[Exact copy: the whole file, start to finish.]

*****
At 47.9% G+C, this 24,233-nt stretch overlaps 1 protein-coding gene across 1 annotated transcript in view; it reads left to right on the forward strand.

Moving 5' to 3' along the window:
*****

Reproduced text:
At 47.9% G+C, this 24,233-nt stretch overlaps 1 protein-coding gene across 1 annotated transcript in view; it reads left to right on the forward strand.

Moving 5' to 3' along the window: